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What benefits will Automotive Ethernet deliver to vehicle cable harnesses?

The typical cable harness in an average automobile is the third heaviest item as well as being the third most expensive to manufacture. Only the chassis and engine, for internal combustion engine-based vehicles, weigh and cost more. With vehicles moving to hybrid and all-electric drivetrains, weight reduction remains high on the list of required improvements. However, this cannot be achieved with innovation in conductor material weight alone: it requires a fundamental change in the E/E architecture to reduce the number of networking topologies in use.

With the advent of automated driver-assistance systems (ADAS), and autonomous driving on the horizon, it is also clear that existing in-vehicle networking solutions provide neither the bandwidth, nor the flexibility, to handle the masses of data generated by cameras, radar, LiDAR and other sensors.

Ethernet has been in consideration as an option for a long time. It provides a suitable topology for automotive applications and more than enough bandwidth. Unfortunately, a lack of support for guaranteeing latency or performing traffic shaping, along with electromagnetic-compatibility challenges, meant that the existing Ethernet technology could not be imported into the vehicle without some significant modifications.

By focusing on the strengths and developing strategies to overcome the weaknesses, standards organizations have developed a range of new standards which are commonly described as Automotive Ethernet. These make changes to the lower three layers of the OSI model, starting at the physical layer. Rather than a shielded CAT5e cable, data can pass over a single full-duplex twisted-pair connection. To ensure that latency for audio and video data is kept to a minimum, bandwidth can be reserved between two points in the network. Further options are also provided for highly time-sensitive applications where Automotive Ethernet is part of a control loop.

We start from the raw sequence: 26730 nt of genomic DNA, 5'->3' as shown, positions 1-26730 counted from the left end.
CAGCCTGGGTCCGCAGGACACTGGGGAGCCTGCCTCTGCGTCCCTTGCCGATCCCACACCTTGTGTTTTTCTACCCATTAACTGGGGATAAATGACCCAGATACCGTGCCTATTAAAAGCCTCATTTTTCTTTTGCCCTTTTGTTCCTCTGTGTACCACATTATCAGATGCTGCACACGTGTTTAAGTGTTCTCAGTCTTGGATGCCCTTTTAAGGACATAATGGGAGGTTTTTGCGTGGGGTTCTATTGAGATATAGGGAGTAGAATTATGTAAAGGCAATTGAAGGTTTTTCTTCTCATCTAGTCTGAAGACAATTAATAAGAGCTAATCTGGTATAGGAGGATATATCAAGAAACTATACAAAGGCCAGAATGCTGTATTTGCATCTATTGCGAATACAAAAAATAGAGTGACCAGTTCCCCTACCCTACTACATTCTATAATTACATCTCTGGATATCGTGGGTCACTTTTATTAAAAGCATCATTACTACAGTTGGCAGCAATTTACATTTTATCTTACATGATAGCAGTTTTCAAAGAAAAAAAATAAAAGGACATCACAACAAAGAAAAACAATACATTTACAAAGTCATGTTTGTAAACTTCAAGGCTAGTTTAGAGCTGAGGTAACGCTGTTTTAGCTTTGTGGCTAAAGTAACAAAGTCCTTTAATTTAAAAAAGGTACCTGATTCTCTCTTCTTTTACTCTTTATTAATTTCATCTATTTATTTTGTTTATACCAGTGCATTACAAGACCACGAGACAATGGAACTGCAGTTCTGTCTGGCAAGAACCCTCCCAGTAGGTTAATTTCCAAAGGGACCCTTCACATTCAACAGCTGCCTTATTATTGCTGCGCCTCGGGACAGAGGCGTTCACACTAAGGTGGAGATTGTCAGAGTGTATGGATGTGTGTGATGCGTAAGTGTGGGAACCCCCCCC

Other optimizations include synchronization with a master clock, allowing audio and video packets to be synchronously presented or sampled at differing nodes. This allows audio systems to both output audio and sample vehicle noise from two or more Automotive Ethernet nodes at the same moment in time.

Applications for Automotive Ethernet will range from highly complex domain controllers featuring a powerful system-on-chip (SoC), down to simpler electronic control units (ECU) that only really demand a 32-bit microcontroller. To meet these needs, the TC9562 from Toshiba is designed to operate both as a PCIe peripheral, as well as a standalone Automotive Ethernet node using its integrated 32-bit processor. In combination with an SoC its direct memory access (DMA) feature can automatically forward data packets from selected IP addresses to separate areas of the host’s DRAM memory. Standalone it can be coupled with an audio CODEC and amplifier to both output audio and capture input from a microphone for a noise-cancellation or hands-free application.

To find out more about the technology behind Automotive Ethernet and how the TC9562 can be used to utilize these new features, take a look at our white paper available here:

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